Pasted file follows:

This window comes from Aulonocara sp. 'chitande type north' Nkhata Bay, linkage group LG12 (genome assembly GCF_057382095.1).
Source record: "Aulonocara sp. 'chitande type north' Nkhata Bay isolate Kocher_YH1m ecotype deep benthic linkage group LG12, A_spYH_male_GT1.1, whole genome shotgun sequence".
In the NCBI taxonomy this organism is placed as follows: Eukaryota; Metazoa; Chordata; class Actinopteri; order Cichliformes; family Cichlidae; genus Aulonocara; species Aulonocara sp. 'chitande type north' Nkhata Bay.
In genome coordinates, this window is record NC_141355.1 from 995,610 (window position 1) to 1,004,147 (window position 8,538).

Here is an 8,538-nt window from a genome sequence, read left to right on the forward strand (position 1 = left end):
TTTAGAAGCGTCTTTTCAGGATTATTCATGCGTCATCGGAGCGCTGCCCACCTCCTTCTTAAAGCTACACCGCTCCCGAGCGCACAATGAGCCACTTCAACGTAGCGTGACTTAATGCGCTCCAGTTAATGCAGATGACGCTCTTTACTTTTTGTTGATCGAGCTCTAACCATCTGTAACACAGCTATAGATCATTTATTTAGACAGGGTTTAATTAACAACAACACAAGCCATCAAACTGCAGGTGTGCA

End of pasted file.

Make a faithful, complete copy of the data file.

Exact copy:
This window comes from Aulonocara sp. 'chitande type north' Nkhata Bay, linkage group LG12 (genome assembly GCF_057382095.1).
Source record: "Aulonocara sp. 'chitande type north' Nkhata Bay isolate Kocher_YH1m ecotype deep benthic linkage group LG12, A_spYH_male_GT1.1, whole genome shotgun sequence".
In the NCBI taxonomy this organism is placed as follows: Eukaryota; Metazoa; Chordata; class Actinopteri; order Cichliformes; family Cichlidae; genus Aulonocara; species Aulonocara sp. 'chitande type north' Nkhata Bay.
In genome coordinates, this window is record NC_141355.1 from 995,610 (window position 1) to 1,004,147 (window position 8,538).

Here is an 8,538-nt window from a genome sequence, read left to right on the forward strand (position 1 = left end):
TTTAGAAGCGTCTTTTCAGGATTATTCATGCGTCATCGGAGCGCTGCCCACCTCCTTCTTAAAGCTACACCGCTCCCGAGCGCACAATGAGCCACTTCAACGTAGCGTGACTTAATGCGCTCCAGTTAATGCAGATGACGCTCTTTACTTTTTGTTGATCGAGCTCTAACCATCTGTAACACAGCTATAGATCATTTATTTAGACAGGGTTTAATTAACAACAACACAAGCCATCAAACTGCAGGTGTGCA